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N.C. Grant Program For Underutilized Small Businesses Is Open For Applications

By Jenny Callison, posted Oct 15, 2021
A North Carolina grant program designed to help small disadvantaged businesses is currently accepting applications.
 
Established in 2020 by N.C. Gov. Roy Cooper, the RETOOLNC Grant Program Fund is aimed at Historically Underutilized Businesses (HUBs) and Disadvantaged Business Enterprises (DBEs) that have been adversely affected by the COVID-19 pandemic.

The program’s fact sheet states that eligible applicants are HUBs and DBEs with fewer than 50 employees and no more than $1.5 million in revenue, according to their 2019 tax filing. State tax payments must be up to date.
 
Home-based businesses meeting these criteria are eligible to apply. Jerry Coleman, director of Cape Fear Community College's Small Business Center, said his office is happy to help qualifying small businesses with the application process.
 
The application portal opened Sept. 27 and will close Nov. 15 or when grant funds are exhausted, according to the program’s website, which also contains the application portal. The program is being administered by the N.C. Office for Historically Underutilized Businesses in partnership with the Carolina Small Business Development Fund and the National Institute of Minority Economic Development.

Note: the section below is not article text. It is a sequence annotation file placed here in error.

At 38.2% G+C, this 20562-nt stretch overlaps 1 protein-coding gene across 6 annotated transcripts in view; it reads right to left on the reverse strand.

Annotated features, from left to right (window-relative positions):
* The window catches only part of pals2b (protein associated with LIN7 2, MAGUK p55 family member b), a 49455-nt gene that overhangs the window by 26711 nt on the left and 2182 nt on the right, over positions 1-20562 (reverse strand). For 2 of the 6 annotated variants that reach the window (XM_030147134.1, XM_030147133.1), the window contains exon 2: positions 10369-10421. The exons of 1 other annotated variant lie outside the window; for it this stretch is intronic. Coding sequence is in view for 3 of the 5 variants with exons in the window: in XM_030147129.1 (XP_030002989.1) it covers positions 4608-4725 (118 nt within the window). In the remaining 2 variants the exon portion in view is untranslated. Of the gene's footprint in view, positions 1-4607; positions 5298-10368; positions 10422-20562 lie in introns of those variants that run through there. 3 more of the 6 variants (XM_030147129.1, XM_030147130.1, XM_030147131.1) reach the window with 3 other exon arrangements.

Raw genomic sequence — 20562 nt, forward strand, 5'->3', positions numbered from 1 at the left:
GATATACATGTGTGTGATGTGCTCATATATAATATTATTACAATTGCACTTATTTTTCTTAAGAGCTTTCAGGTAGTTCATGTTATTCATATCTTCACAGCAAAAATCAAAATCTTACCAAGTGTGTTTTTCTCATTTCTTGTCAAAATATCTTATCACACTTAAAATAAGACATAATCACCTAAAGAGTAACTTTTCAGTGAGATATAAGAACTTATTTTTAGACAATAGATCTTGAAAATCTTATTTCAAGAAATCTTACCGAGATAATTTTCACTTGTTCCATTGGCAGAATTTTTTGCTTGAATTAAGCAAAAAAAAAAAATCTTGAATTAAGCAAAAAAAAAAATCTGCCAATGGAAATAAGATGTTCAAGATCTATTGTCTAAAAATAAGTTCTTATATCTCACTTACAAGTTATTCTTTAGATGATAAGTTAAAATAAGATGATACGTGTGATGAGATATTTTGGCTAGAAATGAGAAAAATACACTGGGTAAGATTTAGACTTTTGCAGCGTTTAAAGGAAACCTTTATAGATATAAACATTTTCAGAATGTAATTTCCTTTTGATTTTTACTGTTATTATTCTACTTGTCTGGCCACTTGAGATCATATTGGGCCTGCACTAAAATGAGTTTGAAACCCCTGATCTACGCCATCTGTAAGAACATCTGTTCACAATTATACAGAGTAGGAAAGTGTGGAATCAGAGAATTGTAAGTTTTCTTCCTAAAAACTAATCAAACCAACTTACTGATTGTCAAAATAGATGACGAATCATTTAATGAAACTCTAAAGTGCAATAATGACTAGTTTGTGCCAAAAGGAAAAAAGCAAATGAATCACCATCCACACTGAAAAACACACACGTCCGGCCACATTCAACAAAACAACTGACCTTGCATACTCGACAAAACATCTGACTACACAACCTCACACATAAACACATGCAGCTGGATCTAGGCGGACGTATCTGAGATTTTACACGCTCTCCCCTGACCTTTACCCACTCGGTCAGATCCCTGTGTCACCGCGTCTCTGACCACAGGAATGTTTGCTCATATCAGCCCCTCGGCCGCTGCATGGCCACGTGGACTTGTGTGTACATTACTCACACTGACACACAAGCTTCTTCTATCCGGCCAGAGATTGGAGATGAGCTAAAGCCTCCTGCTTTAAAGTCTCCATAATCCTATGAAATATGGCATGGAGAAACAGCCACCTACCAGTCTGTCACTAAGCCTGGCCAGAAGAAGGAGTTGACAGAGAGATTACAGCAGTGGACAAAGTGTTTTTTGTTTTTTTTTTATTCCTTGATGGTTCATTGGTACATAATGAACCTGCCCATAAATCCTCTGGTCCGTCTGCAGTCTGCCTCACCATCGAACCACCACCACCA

The base grant amount is $10,000. Grant awards greater than $10,000 will be based on an average of four months’ operating expenses from 2019 business tax returns, or $25,000, whichever is less, the website states.

Funds may be used for "legitimate business expenses," which, according to program officials, include covering payroll shortages and other operations needs such as working capital, lease payments, existing real estate and equipment financing payments.

Small for-profit entities are considered DBEs if socially and economically disadvantaged individuals own at least a 51% interest and also control management and daily business operations, according to the U.S. Government. African Americans, Hispanics, Native Americans, Asian-Pacific and Subcontinent Asian Americans as well as women are presumed to be socially and economically disadvantaged.  Other individuals can also qualify as socially and economically disadvantaged on a case-by-case basis.

Additional information is available here.
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